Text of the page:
I blink and four days have gone by. I kept telling myself that I would get back to writing, but it has been a few long days and very little time to get my thoughts together. We have now left India and moved onto Dubai. It is the first time that we have been here and it is safe to say that we have avoided coming here in the past. Not because it isn’t an exciting place, but because there doesn’t seem like there is much to do except to shop and sunbathe. Well, if Mumbai was a huge traffic jam, then Dubai is a massive, fucking queue.
I’m British. We are fond of queueing when the result of the queue is worth it. Going to a gig, getting some food or catching a bus are all acceptable reasons to join a queue and they are generally well organised and routine. Not in Dubai. Here, there is a queue to enter buildings, to leave buildings, to get into elevators, to get out of elevators, to get into taxis, to get out….you get the gist. There are only 3 million people that live here, but it seems like they all are standing in front of me.
Our first impression as we reached the hotel is the sort of thing you vaguely remember from that George Clooney movie about tomorrowland. Incredibly flat and fast, as soon as get onto Sheik Zayed Road, the various skyscrapers and hotels pop into view as if you were driving on a car simulator in a service station. Slowly but surely, the tall isolated skyline is visible like an oasis in the middle of the desert. Well, it is an oasis in the middle of the desert. All of the grass is imported from Brazil and it is maintained by fountains – the water has to be imported because the climate is too dry to sustain plants.
You would think that this is unnecessary. However, this place is built for the preposterous grandiose. From gold Rolls Royce cars to the tallest building in the world, nothing is done by halves in this live-in amusement park – a haven for the über rich, a plaything to be moulded by the gold-plated Emirati. The 600,000 citizens here (no one is allowed citizenship anymore) are provided with free healthcare, education, housing, amenities and jobs, with the bill being paid by the millions of tourists that visit every year. That’s right, you. When you check into your hotel here, you have already paid your dues.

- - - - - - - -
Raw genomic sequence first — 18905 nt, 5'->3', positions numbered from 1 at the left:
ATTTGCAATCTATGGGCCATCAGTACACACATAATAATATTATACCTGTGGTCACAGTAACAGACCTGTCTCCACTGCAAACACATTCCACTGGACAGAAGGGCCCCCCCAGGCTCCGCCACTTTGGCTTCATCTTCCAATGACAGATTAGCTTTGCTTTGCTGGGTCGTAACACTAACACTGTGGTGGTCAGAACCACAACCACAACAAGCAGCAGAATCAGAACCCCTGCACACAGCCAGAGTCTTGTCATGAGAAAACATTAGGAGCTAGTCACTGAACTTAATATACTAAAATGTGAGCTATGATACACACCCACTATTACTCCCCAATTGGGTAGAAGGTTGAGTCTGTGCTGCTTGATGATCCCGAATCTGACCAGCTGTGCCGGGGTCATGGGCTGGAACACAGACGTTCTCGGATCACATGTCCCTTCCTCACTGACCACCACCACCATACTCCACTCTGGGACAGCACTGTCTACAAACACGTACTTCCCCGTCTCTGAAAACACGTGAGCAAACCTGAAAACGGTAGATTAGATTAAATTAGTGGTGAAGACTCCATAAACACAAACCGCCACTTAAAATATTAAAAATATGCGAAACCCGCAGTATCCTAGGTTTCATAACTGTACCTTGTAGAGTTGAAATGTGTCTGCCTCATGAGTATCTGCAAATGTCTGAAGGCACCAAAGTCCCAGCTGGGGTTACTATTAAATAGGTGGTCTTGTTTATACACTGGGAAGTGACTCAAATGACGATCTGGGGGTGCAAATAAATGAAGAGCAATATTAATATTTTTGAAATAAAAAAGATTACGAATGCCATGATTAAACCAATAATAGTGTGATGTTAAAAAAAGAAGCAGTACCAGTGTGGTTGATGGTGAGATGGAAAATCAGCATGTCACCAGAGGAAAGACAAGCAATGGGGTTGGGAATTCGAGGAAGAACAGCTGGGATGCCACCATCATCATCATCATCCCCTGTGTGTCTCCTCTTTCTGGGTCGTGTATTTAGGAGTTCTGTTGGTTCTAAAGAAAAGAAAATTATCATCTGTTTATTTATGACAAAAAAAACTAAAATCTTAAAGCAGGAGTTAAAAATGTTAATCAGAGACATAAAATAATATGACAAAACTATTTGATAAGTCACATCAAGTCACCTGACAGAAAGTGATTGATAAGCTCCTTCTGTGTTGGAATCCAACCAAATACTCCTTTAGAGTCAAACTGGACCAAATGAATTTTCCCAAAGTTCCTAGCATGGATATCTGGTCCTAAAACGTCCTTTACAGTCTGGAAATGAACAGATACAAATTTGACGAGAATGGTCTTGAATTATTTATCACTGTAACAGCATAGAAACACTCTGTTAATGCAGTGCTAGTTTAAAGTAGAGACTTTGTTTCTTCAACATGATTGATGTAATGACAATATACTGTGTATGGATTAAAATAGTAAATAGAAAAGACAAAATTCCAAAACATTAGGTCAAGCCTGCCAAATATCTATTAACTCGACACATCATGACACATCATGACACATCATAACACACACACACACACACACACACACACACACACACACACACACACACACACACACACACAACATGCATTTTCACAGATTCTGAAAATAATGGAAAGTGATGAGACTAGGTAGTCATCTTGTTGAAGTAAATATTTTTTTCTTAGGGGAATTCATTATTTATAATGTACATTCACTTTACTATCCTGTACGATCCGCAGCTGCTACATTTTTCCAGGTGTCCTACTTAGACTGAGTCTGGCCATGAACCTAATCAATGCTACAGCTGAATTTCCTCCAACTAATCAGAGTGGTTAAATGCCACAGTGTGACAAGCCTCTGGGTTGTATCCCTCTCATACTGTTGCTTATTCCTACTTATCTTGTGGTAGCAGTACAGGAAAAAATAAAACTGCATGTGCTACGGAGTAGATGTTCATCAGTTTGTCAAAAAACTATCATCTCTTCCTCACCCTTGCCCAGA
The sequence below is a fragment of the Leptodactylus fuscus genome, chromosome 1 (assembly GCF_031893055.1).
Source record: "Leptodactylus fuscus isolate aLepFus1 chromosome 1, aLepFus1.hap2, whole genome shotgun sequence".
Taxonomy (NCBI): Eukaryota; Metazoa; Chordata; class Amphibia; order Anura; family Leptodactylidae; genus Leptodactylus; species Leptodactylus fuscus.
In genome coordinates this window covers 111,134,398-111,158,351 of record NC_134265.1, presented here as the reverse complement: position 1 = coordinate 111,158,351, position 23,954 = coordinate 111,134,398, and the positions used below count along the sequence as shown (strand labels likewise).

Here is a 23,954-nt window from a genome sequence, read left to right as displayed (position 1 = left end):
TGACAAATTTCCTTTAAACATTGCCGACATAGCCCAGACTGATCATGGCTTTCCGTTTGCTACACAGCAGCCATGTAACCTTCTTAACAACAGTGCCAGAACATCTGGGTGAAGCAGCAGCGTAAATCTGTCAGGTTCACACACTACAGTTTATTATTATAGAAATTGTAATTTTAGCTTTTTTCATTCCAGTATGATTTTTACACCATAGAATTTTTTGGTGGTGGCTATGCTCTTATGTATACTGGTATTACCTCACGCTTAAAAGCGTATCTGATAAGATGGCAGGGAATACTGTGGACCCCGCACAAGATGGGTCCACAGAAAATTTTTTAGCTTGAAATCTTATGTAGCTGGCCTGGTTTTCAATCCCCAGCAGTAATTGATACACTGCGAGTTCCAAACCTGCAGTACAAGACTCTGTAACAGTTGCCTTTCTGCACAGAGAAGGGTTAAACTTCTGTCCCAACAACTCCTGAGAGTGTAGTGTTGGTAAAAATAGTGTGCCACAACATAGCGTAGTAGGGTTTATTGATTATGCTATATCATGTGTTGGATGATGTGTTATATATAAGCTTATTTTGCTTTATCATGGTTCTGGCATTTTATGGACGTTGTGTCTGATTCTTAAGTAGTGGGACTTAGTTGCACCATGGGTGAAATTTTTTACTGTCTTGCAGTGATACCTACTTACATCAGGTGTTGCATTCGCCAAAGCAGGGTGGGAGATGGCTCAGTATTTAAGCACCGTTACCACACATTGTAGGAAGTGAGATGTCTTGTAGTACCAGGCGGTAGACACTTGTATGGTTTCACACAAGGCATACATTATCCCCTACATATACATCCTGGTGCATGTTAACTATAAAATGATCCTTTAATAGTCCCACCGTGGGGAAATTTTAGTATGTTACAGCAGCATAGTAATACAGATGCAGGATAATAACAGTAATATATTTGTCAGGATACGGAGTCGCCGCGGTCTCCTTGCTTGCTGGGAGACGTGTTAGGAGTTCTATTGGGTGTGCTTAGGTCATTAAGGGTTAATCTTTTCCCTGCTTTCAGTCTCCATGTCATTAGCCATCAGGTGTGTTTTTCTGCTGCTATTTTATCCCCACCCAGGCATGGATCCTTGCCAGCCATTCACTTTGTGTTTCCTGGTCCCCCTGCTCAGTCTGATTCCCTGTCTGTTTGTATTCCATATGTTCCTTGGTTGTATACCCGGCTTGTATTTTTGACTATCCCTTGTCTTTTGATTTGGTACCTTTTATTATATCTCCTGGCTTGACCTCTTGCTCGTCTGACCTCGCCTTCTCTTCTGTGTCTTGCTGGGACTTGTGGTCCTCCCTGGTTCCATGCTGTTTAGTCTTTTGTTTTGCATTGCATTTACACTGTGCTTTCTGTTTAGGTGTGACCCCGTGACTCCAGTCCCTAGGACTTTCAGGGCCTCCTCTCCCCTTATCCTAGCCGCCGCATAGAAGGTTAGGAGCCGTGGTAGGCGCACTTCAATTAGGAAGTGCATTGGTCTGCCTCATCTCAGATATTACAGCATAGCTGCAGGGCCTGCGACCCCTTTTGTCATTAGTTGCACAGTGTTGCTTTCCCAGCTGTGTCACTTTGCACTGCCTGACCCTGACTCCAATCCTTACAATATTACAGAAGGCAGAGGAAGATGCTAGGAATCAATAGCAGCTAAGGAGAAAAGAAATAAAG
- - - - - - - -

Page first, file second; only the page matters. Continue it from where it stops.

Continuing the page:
The sparkling attraction is the Burj Khalifa, named after the current president of the UAE. Standing at over 830m in the air, it is a spike in the every growing skyscape of the Dubai horizon. Taking over $1 billion dollars to build, it offers amazing views of the entire city as well as housing luxuries like the Armani hotel. God, I sound like a brochure. What they don’t tell you is that the £25 ticket includes a complimentary set of queues and checks totalling two hours. Before you have even got in the world’s fastest elevator (are you seeing the pattern here?) you are so tired and your feet feel like lead. Then you see the view and whilst stunning, it really doesn’t live up to its name. Oh and there is a queue back down too.
I forgot to mention the 45 minute walk through the Metro station, through the Dubai Mall that would make Marx turn in his grave. If there was ever a monument to capitalist consumerism, then this would be the high temple. I like a mall as much as the next person, but this place stands like a giant at an ant’s view – apparently it takes three visits (15 hours) to conquer the mall – we swiftly exited for the first time.
If this place is an oasis in the middle of the desert, then for me it stands as a mirage. Not a good start, we hope for a better (less expensive) day tomorrow.